by Christian Davenport
\Jeff Bezos' Blue Origin New Shepard rocket was the first rocket to land vertically. Now, after four previous flights, it is undergoing another test of the in-flight escape systems. After four previous flights, Blue Origin's New Shepard rocket it is undergoing another test of the in-flight escape systems. (Reuters)
It was supposed to end with a fireball. But instead, Jeff Bezos' Blue Origin successfully performed an in-flight escape test, while also improbably landing the first stage of its New Shepard rocket in the West Texas desert Wednesday.
In the weeks leading up to the unmanned test, company officials had said that the booster was not designed to survive the test and that recovering it would be difficult. The test was to show how the capsule could fly away from the booster, ferrying passengers to safety, in the event of a problem with the booster.
About 45 seconds after liftoff, the capsule, which did not have any people on board, fired its engine, pushing down on the booster with 70,000 pounds of force as it scrambled away to safety
But instead of going haywire under such pressure, the booster kept on trucking, flying straight up to the edge of space, before falling back to Earth and touching down softly. The crew capsule also touched down softly under parachutes in what commentators of the live webcast said would have been an "exhilarating" but "safe ride." It was the fifth time the New Shepard rocket had flown and landed, and a significant step toward perfecting the art of reusable rockets that could help dramatically lower the cost of space travel.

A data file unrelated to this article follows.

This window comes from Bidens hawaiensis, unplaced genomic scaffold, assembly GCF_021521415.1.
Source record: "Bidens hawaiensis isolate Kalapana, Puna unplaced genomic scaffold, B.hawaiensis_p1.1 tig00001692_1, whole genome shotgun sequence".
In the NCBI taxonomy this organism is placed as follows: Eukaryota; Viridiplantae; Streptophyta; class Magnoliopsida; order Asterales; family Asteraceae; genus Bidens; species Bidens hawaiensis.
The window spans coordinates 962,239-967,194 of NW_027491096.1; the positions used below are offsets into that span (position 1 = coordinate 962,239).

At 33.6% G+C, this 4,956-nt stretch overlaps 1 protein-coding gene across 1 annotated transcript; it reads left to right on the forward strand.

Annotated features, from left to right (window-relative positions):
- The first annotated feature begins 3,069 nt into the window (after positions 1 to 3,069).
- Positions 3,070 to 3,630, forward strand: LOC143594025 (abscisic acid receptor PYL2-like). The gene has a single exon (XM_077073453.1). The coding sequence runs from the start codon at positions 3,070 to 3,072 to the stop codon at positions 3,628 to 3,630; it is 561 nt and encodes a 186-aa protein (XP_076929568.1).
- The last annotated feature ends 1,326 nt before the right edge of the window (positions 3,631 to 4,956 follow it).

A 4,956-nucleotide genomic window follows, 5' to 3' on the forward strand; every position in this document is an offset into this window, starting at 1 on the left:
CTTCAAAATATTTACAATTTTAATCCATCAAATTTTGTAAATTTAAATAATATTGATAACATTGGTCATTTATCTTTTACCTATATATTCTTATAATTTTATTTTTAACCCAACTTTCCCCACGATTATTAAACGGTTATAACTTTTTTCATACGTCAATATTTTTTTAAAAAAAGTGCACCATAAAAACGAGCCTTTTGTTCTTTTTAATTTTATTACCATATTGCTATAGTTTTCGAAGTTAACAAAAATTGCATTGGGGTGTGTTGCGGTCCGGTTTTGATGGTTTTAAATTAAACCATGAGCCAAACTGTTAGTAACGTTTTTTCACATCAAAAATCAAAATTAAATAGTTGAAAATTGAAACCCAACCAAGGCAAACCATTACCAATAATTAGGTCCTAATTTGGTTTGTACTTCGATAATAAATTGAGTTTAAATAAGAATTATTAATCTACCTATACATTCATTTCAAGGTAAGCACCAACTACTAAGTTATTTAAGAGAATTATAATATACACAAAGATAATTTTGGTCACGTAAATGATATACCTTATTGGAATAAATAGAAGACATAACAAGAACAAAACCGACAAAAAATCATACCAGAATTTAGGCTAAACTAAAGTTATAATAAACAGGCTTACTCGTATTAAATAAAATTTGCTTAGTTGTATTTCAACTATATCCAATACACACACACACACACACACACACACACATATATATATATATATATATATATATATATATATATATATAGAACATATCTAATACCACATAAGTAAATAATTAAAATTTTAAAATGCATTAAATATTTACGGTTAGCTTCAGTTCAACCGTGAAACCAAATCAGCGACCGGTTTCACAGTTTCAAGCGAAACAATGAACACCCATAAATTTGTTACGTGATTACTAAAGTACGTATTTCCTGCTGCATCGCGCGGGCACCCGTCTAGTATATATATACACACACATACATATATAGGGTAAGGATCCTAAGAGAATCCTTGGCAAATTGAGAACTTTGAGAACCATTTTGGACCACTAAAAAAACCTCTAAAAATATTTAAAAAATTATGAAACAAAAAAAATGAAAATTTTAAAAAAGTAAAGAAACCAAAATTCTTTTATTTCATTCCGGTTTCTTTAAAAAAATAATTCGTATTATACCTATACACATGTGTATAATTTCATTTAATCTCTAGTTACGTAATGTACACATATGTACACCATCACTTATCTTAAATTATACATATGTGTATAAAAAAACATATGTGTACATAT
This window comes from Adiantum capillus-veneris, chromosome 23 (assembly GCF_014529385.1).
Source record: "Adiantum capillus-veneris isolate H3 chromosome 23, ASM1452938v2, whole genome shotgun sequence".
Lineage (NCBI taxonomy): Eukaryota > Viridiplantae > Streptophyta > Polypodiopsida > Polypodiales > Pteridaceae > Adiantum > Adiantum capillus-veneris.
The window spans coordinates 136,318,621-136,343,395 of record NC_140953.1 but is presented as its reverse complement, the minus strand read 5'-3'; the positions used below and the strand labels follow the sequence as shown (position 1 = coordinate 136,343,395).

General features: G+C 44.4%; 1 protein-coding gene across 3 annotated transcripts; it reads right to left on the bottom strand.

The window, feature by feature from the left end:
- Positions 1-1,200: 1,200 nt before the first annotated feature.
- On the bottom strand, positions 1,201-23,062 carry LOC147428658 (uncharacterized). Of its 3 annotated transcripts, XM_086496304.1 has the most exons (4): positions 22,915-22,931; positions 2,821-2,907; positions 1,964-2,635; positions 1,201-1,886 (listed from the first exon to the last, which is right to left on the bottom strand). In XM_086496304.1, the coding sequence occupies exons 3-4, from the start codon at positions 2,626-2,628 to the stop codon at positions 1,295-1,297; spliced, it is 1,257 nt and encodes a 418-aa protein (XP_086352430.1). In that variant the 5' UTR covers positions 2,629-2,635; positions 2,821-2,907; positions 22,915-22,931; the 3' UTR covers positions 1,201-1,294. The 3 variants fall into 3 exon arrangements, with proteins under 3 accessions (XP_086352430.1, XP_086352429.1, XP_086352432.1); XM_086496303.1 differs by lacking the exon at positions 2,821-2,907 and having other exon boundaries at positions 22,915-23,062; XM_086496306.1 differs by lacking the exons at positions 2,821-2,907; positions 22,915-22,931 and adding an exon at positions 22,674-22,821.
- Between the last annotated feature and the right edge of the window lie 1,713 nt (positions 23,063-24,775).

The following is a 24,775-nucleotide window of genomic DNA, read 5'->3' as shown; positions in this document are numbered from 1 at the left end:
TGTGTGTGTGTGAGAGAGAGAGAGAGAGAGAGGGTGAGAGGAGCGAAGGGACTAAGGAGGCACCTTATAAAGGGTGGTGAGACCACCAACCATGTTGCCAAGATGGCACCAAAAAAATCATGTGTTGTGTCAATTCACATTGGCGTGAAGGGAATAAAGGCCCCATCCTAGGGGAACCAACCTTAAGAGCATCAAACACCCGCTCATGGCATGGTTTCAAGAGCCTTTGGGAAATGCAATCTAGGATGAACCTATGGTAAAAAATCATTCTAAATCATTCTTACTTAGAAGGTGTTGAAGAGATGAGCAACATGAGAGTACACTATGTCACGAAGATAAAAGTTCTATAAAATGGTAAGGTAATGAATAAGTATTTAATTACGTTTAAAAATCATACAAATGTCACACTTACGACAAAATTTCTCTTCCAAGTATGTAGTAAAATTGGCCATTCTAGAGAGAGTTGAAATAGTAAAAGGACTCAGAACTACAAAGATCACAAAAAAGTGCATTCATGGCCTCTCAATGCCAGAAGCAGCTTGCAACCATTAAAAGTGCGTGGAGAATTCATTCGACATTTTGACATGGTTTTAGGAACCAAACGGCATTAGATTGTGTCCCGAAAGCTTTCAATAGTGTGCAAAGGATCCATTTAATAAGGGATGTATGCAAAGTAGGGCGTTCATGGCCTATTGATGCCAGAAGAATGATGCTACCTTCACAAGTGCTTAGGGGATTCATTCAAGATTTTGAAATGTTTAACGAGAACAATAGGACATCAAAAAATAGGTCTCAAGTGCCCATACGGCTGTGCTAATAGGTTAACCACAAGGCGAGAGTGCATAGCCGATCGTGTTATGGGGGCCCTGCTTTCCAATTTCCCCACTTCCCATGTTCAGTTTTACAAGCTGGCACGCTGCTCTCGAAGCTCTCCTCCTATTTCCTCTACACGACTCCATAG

The company plans to begin flying crewed test flights next year, with paying passengers expected to fly in 2018. The company has not yet said how much it would charge for tickets. In the webcast, a company official also said that its New Glenn rocket, which is designed to go to orbit by the end of the decade, would also fly paying customers.
Last month, Bezos, who also owns The Washington Post, said that Blue Origin would like to preserve the booster "and put it in a museum," he wrote in a newsletter. "Sadly, that’s not likely. This test will probably destroy the booster. The booster was never designed to survive an in-flight escape. The capsule escape motor will slam the booster with 70,000 pounds of off-axis force delivered by searing hot exhaust."
But if the booster does somehow survive, Bezos wrote that "we will in fact reward it for its service with a retirement party and put it in a museum. In the more likely event that we end up sacrificing the booster in service of this test, it will still have most of its propellant on board at the time escape is triggered, and its impact with the desert floor will be most impressive."
After the capsule and rocket touched down safety, the commentator, Ariane Cornell, confirmed that they would be preserved: "Both of these vehicles are going to be retired after this epic flight."